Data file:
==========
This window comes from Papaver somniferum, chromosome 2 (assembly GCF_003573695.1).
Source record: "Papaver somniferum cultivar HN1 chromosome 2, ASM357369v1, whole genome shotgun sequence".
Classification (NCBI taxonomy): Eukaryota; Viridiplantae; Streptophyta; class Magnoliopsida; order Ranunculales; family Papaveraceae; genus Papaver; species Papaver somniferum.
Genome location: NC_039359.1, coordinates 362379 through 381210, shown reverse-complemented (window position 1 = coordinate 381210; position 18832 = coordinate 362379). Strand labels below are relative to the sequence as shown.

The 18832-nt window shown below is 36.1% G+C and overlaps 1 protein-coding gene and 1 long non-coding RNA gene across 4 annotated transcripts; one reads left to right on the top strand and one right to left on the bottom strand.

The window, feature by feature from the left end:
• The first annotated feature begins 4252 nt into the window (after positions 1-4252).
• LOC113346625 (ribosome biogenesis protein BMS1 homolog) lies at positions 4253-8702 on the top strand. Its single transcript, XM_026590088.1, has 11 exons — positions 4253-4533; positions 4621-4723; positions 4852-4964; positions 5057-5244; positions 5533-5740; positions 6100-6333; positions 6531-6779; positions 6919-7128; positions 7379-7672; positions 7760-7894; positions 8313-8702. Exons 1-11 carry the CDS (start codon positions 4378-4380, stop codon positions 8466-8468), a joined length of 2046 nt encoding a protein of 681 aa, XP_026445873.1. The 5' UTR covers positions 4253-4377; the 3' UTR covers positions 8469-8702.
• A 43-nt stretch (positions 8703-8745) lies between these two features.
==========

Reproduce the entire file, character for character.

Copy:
This window comes from Papaver somniferum, chromosome 2 (assembly GCF_003573695.1).
Source record: "Papaver somniferum cultivar HN1 chromosome 2, ASM357369v1, whole genome shotgun sequence".
Classification (NCBI taxonomy): Eukaryota; Viridiplantae; Streptophyta; class Magnoliopsida; order Ranunculales; family Papaveraceae; genus Papaver; species Papaver somniferum.
Genome location: NC_039359.1, coordinates 362379 through 381210, shown reverse-complemented (window position 1 = coordinate 381210; position 18832 = coordinate 362379). Strand labels below are relative to the sequence as shown.

The 18832-nt window shown below is 36.1% G+C and overlaps 1 protein-coding gene and 1 long non-coding RNA gene across 4 annotated transcripts; one reads left to right on the top strand and one right to left on the bottom strand.

The window, feature by feature from the left end:
• The first annotated feature begins 4252 nt into the window (after positions 1-4252).
• LOC113346625 (ribosome biogenesis protein BMS1 homolog) lies at positions 4253-8702 on the top strand. Its single transcript, XM_026590088.1, has 11 exons — positions 4253-4533; positions 4621-4723; positions 4852-4964; positions 5057-5244; positions 5533-5740; positions 6100-6333; positions 6531-6779; positions 6919-7128; positions 7379-7672; positions 7760-7894; positions 8313-8702. Exons 1-11 carry the CDS (start codon positions 4378-4380, stop codon positions 8466-8468), a joined length of 2046 nt encoding a protein of 681 aa, XP_026445873.1. The 5' UTR covers positions 4253-4377; the 3' UTR covers positions 8469-8702.
• A 43-nt stretch (positions 8703-8745) lies between these two features.